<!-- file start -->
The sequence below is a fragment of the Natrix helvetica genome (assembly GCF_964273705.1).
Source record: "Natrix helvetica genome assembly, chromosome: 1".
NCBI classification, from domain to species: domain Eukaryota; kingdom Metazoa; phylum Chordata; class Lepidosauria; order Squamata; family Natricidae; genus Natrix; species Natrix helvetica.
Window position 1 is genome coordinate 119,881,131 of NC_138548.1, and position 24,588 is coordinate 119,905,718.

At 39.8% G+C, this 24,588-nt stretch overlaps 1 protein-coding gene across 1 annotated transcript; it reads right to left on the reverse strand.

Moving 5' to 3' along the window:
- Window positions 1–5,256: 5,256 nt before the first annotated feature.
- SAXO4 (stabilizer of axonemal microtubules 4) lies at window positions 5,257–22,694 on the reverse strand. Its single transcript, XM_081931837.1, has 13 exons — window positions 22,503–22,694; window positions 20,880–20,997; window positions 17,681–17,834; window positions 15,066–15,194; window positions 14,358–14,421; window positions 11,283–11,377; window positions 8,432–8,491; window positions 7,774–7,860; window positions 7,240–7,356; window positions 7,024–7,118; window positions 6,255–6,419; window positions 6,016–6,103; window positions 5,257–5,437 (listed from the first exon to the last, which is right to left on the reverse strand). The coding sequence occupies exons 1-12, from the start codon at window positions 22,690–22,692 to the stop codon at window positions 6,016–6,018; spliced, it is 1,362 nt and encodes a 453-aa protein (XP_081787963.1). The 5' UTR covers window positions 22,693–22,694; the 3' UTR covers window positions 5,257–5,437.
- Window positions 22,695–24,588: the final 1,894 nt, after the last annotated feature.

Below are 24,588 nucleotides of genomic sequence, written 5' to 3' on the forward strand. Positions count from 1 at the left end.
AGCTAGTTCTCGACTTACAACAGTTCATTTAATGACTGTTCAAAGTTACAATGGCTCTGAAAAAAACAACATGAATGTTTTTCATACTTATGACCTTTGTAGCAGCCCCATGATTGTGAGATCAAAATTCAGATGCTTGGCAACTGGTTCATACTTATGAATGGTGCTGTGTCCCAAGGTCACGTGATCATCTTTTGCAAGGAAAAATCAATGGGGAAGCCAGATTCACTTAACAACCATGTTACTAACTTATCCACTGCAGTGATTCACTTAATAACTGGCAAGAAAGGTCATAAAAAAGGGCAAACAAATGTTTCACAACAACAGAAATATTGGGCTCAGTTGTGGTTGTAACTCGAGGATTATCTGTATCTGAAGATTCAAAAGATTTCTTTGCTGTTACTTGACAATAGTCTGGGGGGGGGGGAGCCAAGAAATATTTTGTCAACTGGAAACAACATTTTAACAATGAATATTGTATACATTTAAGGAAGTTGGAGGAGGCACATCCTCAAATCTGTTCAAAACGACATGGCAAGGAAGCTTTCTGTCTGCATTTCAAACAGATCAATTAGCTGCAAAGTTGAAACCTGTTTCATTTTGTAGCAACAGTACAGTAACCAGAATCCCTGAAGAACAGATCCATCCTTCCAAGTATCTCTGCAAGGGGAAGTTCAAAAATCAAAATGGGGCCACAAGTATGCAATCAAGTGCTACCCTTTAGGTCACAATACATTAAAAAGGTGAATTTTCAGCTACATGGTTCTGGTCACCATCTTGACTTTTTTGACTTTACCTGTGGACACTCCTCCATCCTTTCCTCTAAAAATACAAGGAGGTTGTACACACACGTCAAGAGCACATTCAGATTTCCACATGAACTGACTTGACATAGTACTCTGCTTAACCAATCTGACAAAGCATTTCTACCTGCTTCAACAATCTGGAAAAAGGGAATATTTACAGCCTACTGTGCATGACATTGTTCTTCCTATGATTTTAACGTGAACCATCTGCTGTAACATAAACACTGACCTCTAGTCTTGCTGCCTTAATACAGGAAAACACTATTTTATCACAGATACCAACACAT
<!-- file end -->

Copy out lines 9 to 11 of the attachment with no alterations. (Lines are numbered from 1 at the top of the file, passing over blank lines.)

- Window positions 22,695–24,588: the final 1,894 nt, after the last annotated feature.

Below are 24,588 nucleotides of genomic sequence, written 5' to 3' on the forward strand. Positions count from 1 at the left end.
AGCTAGTTCTCGACTTACAACAGTTCATTTAATGACTGTTCAAAGTTACAATGGCTCTGAAAAAAACAACATGAATGTTTTTCATACTTATGACCTTTGTAGCAGCCCCATGATTGTGAGATCAAAATTCAGATGCTTGGCAACTGGTTCATACTTATGAATGGTGCTGTGTCCCAAGGTCACGTGATCATCTTTTGCAAGGAAAAATCAATGGGGAAGCCAGATTCACTTAACAACCATGTTACTAACTTATCCACTGCAGTGATTCACTTAATAACTGGCAAGAAAGGTCATAAAAAAGGGCAAACAAATGTTTCACAACAACAGAAATATTGGGCTCAGTTGTGGTTGTAACTCGAGGATTATCTGTATCTGAAGATTCAAAAGATTTCTTTGCTGTTACTTGACAATAGTCTGGGGGGGGGGGAGCCAAGAAATATTTTGTCAACTGGAAACAACATTTTAACAATGAATATTGTATACATTTAAGGAAGTTGGAGGAGGCACATCCTCAAATCTGTTCAAAACGACATGGCAAGGAAGCTTTCTGTCTGCATTTCAAACAGATCAATTAGCTGCAAAGTTGAAACCTGTTTCATTTTGTAGCAACAGTACAGTAACCAGAATCCCTGAAGAACAGATCCATCCTTCCAAGTATCTCTGCAAGGGGAAGTTCAAAAATCAAAATGGGGCCACAAGTATGCAATCAAGTGCTACCCTTTAGGTCACAATACATTAAAAAGGTGAATTTTCAGCTACATGGTTCTGGTCACCATCTTGACTTTTTTGACTTTACCTGTGGACACTCCTCCATCCTTTCCTCTAAAAATACAAGGAGGTTGTACACACACGTCAAGAGCACATTCAGATTTCCACATGAACTGACTTGACATAGTACTCTGCTTAACCAATCTGACAAAGCATTTCTACCTGCTTCAACAATCTGGAAAAAGGGAATATTTACAGCCTACTGTGCATGACATTGTTCTTCCTATGATTTTAACGTGAACCATCTGCTGTAACATAAACACTGACCTCTAGTCTTGCTGCCTTAATACAGGAAAACACTATTTTATCACAGATACCAACACAT